Alumni Medal Caps Northwestern Love Affair
For more than 80 years, the Traisman family “business” has specialized in excellent pediatric care and a deep loyalty to Northwestern. Pediatrician Howard S. Traisman, MD ’47, GME ’51, followed in the footsteps of his late father, former medical school faculty member Alfred S. Traisman, MD, in both respects.
“My father attended medical school at the University of Illinois, but he was a staunch Northwestern fan,” shares Dr. Traisman, professor emeritus of pediatrics. “When my brother and I were young boys, we would all hop on the el from our home in East Rogers Park and go to Evanston for Northwestern football and basketball games.”
A renowned expert in the care of children with insulin-dependent diabetes, Dr. Traisman’s achievements in his field as well as his lifelong affection for the purple and white this year earned him the University’s highest alumni honor. During an awards ceremony April 9 at Chicago’s Palmer House Hilton, Dr. Traisman received the Alumni Medal.
“This award is something that I couldn’t have dreamed of receiving. I am on Cloud 9,” says Dr. Traisman, whose service to Northwestern was also recognized in 2002 with the Feinberg School of Medicine’s Outstanding Lifetime Service Award. “Northwestern was the first university I was introduced to. I have always felt close to it.”
So naturally Dr. Traisman selected Northwestern for his undergraduate premed work, graduating with bachelor’s degrees in chemistry in 1943 and medicine in 1946 and an MD degree in 1947. Joining the U.S. Army, he completed his internship at Cook County Hospital, where his clinical training exposed him to patients with diabetes—an interest that would become his life’s work. In 1949 Dr. Traisman returned from a two-year tour of duty in Korea and Japan as a medical corps officer and began his pediatrics residency at Northwestern under the watchful eye of the senior Dr. Traisman, associate professor of pediatrics at the time.
“I learned a lot from him about conducting thorough histories and physical exams during an era when we didn’t have all the diagnostic modalities available today,” recalls Dr. Traisman, who joined his father in private practice in 1951 after his training. One of his three sons, Edward S. Traisman, MD ’81, followed suit in 1984. This third-generation Dr. Traisman continues the pediatric practice of his grandfather and father that started on Chicago’s North Side but now is based in Evanston, Illinois. Irwin Benuck, PhD, MD ’79, GME ’82, professor of clinical pediatrics, also is a member of the group practice.
Subspecializing in endocrinology, Dr. Traisman was among a handful of pediatricians in the country treating children with juvenile diabetes in the 1950s. Heading the Diabetes Clinic at Children’s Memorial Hospital (CMH) from 1965â89, he had much to do with advancing pediatric medicine and the care of diabetic children. Dr. Traisman published his first textbook on the subject in 1965, with two more editions released in 1971 and 1980; the third edition of his book appears in Japanese.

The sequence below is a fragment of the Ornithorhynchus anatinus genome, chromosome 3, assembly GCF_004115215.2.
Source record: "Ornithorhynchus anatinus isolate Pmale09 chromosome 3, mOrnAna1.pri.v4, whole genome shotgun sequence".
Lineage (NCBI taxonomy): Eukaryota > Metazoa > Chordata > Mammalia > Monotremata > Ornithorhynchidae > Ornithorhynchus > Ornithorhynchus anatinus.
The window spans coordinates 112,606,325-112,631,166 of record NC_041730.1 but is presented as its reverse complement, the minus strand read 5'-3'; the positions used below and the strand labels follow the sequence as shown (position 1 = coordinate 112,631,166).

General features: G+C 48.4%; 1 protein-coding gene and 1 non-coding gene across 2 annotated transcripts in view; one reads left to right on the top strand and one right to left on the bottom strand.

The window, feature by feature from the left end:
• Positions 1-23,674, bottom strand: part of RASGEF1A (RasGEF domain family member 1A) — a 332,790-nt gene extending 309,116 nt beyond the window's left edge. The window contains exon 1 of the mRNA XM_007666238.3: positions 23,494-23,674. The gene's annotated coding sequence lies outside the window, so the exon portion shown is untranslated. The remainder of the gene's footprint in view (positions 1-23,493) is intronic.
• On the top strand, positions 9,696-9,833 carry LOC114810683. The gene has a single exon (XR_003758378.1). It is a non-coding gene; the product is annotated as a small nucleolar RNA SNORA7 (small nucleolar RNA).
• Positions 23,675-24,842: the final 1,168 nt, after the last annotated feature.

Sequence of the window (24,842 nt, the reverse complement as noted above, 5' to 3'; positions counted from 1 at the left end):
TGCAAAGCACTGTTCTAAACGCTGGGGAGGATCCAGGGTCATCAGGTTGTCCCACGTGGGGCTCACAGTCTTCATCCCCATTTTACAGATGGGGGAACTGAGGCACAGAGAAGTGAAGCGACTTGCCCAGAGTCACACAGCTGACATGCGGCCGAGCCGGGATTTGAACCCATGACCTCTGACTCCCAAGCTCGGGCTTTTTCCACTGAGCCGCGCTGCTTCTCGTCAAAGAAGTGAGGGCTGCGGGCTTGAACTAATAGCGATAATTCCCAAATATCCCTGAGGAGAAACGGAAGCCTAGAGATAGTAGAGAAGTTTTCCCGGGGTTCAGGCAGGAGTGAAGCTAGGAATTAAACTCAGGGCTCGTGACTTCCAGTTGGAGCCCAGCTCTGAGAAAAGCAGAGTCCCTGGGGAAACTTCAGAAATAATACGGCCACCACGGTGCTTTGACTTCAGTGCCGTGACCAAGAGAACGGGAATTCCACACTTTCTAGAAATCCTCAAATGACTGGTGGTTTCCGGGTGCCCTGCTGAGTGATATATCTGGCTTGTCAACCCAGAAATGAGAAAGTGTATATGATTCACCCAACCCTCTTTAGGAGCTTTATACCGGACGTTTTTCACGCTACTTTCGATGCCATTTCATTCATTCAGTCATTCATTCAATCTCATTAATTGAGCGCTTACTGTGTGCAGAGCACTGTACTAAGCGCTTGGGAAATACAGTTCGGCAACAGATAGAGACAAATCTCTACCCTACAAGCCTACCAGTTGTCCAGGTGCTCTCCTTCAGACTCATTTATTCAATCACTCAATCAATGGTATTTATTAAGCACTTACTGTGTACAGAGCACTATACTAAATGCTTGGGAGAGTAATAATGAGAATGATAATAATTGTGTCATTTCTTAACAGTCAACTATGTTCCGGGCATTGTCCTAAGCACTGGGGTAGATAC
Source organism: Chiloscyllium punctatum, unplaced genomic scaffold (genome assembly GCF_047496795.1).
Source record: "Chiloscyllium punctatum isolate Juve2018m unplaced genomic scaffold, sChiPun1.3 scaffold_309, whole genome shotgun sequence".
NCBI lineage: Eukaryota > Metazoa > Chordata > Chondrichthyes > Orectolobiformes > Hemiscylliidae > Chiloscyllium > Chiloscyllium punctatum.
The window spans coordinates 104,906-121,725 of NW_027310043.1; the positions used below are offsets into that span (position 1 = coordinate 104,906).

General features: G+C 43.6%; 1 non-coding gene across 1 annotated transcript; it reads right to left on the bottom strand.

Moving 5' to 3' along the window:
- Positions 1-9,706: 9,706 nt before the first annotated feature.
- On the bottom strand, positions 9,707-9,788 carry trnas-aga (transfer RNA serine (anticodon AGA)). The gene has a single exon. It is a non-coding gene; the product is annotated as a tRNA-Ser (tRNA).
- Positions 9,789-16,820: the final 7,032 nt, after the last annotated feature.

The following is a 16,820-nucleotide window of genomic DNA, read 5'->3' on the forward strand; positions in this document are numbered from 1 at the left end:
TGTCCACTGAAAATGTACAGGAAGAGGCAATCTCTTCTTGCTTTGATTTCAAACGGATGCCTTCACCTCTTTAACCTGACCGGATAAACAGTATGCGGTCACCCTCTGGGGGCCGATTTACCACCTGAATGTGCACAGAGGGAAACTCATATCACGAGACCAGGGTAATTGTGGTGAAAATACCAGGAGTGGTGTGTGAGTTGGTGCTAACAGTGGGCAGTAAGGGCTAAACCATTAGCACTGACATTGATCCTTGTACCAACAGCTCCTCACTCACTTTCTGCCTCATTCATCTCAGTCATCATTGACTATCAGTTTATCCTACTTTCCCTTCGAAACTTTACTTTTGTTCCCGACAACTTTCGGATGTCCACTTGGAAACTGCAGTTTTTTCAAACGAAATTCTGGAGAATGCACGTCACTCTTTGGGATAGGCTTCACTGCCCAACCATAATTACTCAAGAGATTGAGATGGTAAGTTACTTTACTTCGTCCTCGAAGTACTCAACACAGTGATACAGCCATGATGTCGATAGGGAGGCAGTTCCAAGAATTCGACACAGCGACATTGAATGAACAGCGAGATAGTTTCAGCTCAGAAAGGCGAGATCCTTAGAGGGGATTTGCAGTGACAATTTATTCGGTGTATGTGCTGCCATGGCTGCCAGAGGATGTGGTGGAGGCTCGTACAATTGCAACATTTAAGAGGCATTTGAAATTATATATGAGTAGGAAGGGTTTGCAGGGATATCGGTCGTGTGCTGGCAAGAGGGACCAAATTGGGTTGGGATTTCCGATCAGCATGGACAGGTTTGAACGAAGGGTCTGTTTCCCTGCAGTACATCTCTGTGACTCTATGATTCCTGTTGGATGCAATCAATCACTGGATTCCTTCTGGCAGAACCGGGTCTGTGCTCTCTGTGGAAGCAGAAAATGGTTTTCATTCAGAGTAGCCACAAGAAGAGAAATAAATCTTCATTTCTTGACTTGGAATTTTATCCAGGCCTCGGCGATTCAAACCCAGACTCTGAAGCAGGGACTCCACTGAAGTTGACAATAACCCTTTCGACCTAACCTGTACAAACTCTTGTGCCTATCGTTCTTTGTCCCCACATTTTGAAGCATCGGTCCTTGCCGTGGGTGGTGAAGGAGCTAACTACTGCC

He has served on various ad hoc committees on diabetes and other pediatric issues for the National Institutes of Health. Dr. Traisman was also a founding member of the Lawson Wilkins Pediatric Endocrine Society and served on committees of the American Academy of Pediatrics and American Diabetes Association (ADA) and as president of the Chicago Pediatric Society. His many honors include the first Distinguished Service Award from CMH, Diabetes in Youth Award from the ADA, and Mead Johnson Scholar’s Award.
“So many advancements in the treatment of diabetes have taken place, including better ways to self-administer glucose testing, insulins, methods for the early detection of complications, and education of patients and the public,” says Dr. Traisman. “One of my first patients in 1951, who died just a year ago, lived to be 62 years old. Physicians used to see diabetic patients whose life spans would be only three-fourths of the norm. That has now changed.”
Residing in Evanston and living in the same house for the past 46 years, Dr. Traisman, 82, and wife Regina raised three sons and now enjoy spending time with their four grandchildren not far from his beloved Northwestern. Signs of his alma mater are evident throughout the Traisman home, particularly in the den. A football-uniformed Willie the Wildcat bobble head sits on Dr. Traisman’s desk along with a medical school Alumni Merit Award granted in 1995 and a plaque recognizing his service as president (1999â2001) of the Feinberg School’s Alumni Association National Board. A Northwestern pennant hangs on a wall.
Dr. Traisman has contributed leadership, service, and funds to his alma mater almost continuously since his graduation from the medical school. His philanthropy helped establish the Howard and Regina Traisman Student Center in the Tarry Building in 1997. He has participated in activities ranging from the Ward Rounds Editorial Board and John Evans Club board of directors to the medical school dean search committee and Executive Board for the University’s “A Day with Northwestern in Evanston” seminar program. Retired since 2002, this class representative now spends 90â100 hours per year teaching medical students in the Problem-Based Learning course and serving on the Office of Admissions’ Interview Committee.
“Getting and being involved is payback for your future,” says Dr. Traisman. “Judging by my own experience, my affiliation with Northwestern has been personally very gratifying.”
(Reprinted from the Summer 2005 issue of Ward Rounds.)